News

The Jane Goodman Charitable Trust donates £100,000 to Headcase!

  • Posted: June 2021
  • Posted by: col@headcase.org.uk

Headcase is delighted to bring you news of the biggest single donation that we have received to date.

The Trustees of the Jane Goodman Charitable Trust recently agreed a donation of £100,000 to support our Toby Must Die! campaign, Do Not Save Toby!, to raise £1 million to help fund a human trial of the cancer vaccine being developed by the Wizards at NTU.

The incredibly generous donation was made in memory of Dr Jane Goodman, a key figure in Paediatric Dentistry, after she sadly passed away at the age of 70 in 2019 having suffered from a GBM.

The Trustees decided to use some of the Trust’s funds to make a donation to GBM Research. They found Headcase on the internet and liked what they saw. The donation, principally, will go towards commemorating Jane by sponsoring the Research Nurse on the upcoming cancer vaccine Trial.

Colin Speirs, Head Fundraiser, at Headcase commented:

“I’m blown away by this, and very grateful indeed for a donation that makes a huge difference to our campaign. All of us here at Headcase feel proud that the Trustees chose us to help keep Jane’s memory alive, and believe this will inspire others to donate and raise more funds in our quest to find a cure for GBM”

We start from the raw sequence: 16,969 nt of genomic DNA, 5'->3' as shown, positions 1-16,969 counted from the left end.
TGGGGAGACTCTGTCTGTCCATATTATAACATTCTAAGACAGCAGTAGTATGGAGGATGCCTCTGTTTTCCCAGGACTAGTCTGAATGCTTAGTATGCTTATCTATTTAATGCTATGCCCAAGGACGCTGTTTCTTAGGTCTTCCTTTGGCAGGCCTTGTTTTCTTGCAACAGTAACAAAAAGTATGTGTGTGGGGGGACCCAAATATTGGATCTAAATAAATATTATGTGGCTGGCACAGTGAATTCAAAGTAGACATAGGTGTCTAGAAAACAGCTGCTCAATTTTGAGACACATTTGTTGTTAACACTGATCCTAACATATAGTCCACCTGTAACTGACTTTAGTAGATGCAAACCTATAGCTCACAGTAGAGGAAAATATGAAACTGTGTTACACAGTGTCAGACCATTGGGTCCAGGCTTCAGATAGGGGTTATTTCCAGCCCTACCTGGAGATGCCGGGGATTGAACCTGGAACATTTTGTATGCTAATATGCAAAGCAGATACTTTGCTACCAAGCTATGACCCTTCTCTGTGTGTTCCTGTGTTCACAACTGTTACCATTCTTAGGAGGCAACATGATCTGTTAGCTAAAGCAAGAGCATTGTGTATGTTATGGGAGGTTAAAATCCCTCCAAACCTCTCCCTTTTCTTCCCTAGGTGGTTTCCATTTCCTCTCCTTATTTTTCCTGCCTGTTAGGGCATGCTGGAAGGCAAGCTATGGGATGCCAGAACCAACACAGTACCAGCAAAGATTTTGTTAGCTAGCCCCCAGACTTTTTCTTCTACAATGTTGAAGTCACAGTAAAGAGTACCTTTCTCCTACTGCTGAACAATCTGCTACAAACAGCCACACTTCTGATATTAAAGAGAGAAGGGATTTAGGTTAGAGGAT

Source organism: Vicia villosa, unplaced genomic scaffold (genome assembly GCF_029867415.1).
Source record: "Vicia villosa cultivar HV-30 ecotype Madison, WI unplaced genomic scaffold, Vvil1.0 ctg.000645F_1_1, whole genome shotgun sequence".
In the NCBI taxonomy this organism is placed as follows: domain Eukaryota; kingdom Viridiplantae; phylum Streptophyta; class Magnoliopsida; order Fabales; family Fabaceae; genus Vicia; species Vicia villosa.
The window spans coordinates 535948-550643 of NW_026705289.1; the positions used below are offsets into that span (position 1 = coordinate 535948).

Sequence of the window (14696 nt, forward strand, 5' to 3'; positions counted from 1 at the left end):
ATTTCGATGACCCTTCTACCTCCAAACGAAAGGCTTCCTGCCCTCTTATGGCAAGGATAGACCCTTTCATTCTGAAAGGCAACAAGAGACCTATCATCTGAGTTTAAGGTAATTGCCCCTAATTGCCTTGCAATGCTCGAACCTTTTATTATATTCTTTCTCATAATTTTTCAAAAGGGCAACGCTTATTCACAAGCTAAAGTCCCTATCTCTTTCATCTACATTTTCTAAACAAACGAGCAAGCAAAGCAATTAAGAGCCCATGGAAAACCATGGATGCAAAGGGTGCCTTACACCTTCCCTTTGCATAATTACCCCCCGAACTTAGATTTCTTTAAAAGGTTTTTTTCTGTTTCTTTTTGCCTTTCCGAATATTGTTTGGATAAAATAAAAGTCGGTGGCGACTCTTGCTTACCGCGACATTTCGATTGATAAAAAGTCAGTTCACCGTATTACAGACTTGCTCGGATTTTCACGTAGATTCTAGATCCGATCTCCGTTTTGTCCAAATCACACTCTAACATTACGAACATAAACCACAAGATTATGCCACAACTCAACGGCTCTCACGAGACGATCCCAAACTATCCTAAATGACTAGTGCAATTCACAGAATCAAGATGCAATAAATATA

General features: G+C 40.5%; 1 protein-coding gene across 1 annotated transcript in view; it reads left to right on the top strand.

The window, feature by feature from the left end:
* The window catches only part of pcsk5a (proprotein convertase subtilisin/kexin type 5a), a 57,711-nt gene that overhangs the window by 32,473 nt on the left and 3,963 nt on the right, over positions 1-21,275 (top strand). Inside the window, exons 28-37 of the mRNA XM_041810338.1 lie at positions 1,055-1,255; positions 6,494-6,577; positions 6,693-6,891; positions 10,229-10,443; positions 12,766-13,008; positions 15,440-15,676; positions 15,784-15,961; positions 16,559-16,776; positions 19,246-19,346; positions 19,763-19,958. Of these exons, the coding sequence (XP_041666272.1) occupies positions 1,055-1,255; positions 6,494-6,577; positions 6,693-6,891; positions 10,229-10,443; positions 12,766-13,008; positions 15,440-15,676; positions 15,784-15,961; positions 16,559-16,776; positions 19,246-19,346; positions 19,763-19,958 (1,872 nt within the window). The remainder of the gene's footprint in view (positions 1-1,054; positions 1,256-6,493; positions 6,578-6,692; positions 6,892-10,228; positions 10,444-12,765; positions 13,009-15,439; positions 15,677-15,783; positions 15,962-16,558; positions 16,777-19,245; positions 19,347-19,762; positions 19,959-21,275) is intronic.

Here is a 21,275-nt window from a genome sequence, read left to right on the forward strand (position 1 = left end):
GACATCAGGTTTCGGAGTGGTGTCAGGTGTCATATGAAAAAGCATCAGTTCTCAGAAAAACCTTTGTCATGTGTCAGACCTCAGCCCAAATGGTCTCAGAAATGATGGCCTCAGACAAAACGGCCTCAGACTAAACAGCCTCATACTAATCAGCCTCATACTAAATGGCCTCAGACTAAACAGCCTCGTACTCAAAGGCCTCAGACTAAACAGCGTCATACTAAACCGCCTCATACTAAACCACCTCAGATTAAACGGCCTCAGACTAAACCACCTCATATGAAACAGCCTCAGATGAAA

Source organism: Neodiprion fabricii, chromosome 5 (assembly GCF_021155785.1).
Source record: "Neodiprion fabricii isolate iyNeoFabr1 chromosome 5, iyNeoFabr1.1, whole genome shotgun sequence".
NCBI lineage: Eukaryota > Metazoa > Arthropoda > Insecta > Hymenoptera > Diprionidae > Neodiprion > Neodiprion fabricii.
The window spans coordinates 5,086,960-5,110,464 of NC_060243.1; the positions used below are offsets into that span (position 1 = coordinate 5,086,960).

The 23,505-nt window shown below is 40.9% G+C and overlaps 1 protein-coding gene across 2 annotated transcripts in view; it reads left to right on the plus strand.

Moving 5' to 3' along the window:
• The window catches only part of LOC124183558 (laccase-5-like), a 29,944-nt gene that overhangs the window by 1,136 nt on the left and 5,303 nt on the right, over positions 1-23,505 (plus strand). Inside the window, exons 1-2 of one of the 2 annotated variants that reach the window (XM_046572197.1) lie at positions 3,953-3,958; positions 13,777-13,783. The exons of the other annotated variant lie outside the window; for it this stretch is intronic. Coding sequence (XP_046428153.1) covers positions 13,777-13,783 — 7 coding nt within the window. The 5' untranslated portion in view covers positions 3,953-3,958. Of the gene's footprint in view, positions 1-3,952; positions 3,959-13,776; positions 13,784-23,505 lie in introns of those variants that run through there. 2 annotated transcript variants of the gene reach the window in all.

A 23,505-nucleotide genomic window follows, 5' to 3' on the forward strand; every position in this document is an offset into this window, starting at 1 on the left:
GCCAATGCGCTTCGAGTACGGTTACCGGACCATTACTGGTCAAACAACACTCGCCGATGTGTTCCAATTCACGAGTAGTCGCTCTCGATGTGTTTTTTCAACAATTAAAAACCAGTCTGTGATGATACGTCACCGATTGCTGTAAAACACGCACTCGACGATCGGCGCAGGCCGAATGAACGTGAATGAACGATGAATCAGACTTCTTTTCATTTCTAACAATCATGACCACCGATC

The Trustees of the Jane Goodman Charitable Trust commented:

“Jane Goodman was a woman of many talents. Professionally an eminent paediatric dentist. When she died, a colleague wrote from Australia, “She was a true force in our speciality with an inspiring, if at times terrifying, strength of character. I am just one of the many hundreds of dentists who she influenced and in doing so she impacted the lives of countless children around the world”.

She was interested in everyone and everything. She had an appetite for travel and culture. She became a brilliant silversmith, and developed her talents for jewellery-making and ceramics.  Her cooking was legendary – always a treat, and never knowingly under-catered. She was a proud Jew; she believed in tradition, which in part manifested itself in valuing and caring for other people.  Though she did not, as they say, have her troubles to seek, after her retirement she put a lot of time and effort into volunteering for charity, but never boasted about it. Her humour was of the self-deprecating kind.

Above all, she made friends wherever she went and whatever she did.  She had not just a talent for friendship, she worked at it.  She cherished her friends.

Jane was one of those people who made a difference.  Her brain tumour was huge, inoperable and of course out of the blue – devastating for anyone, but she did not complain about the illness or, what she must have felt particularly, the loss of independence.  She left money for charity, and we are glad to be able to contribute to Headcase, whose way of going about things we feel appropriately reflects our dear friend’s approach to life.”

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